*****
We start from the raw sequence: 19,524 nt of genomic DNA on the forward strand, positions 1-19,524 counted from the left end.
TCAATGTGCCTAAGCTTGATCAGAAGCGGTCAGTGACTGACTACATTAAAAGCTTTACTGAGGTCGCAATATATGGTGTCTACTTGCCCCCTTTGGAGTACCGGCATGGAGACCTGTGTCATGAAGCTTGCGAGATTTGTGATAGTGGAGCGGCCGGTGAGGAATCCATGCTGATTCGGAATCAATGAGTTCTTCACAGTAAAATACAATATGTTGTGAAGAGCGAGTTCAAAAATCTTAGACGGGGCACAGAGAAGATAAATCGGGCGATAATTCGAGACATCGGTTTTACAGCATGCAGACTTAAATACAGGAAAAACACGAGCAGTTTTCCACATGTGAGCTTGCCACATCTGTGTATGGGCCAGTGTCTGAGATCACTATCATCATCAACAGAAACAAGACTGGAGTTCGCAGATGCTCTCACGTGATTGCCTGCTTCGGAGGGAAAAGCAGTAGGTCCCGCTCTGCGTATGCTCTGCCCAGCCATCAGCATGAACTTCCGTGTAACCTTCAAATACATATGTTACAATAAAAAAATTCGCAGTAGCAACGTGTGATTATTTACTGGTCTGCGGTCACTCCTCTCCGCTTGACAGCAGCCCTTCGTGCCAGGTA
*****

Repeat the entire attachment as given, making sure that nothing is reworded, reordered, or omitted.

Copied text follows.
We start from the raw sequence: 19,524 nt of genomic DNA on the forward strand, positions 1-19,524 counted from the left end.
TCAATGTGCCTAAGCTTGATCAGAAGCGGTCAGTGACTGACTACATTAAAAGCTTTACTGAGGTCGCAATATATGGTGTCTACTTGCCCCCTTTGGAGTACCGGCATGGAGACCTGTGTCATGAAGCTTGCGAGATTTGTGATAGTGGAGCGGCCGGTGAGGAATCCATGCTGATTCGGAATCAATGAGTTCTTCACAGTAAAATACAATATGTTGTGAAGAGCGAGTTCAAAAATCTTAGACGGGGCACAGAGAAGATAAATCGGGCGATAATTCGAGACATCGGTTTTACAGCATGCAGACTTAAATACAGGAAAAACACGAGCAGTTTTCCACATGTGAGCTTGCCACATCTGTGTATGGGCCAGTGTCTGAGATCACTATCATCATCAACAGAAACAAGACTGGAGTTCGCAGATGCTCTCACGTGATTGCCTGCTTCGGAGGGAAAAGCAGTAGGTCCCGCTCTGCGTATGCTCTGCCCAGCCATCAGCATGAACTTCCGTGTAACCTTCAAATACATATGTTACAATAAAAAAATTCGCAGTAGCAACGTGTGATTATTTACTGGTCTGCGGTCACTCCTCTCCGCTTGACAGCAGCCCTTCGTGCCAGGTA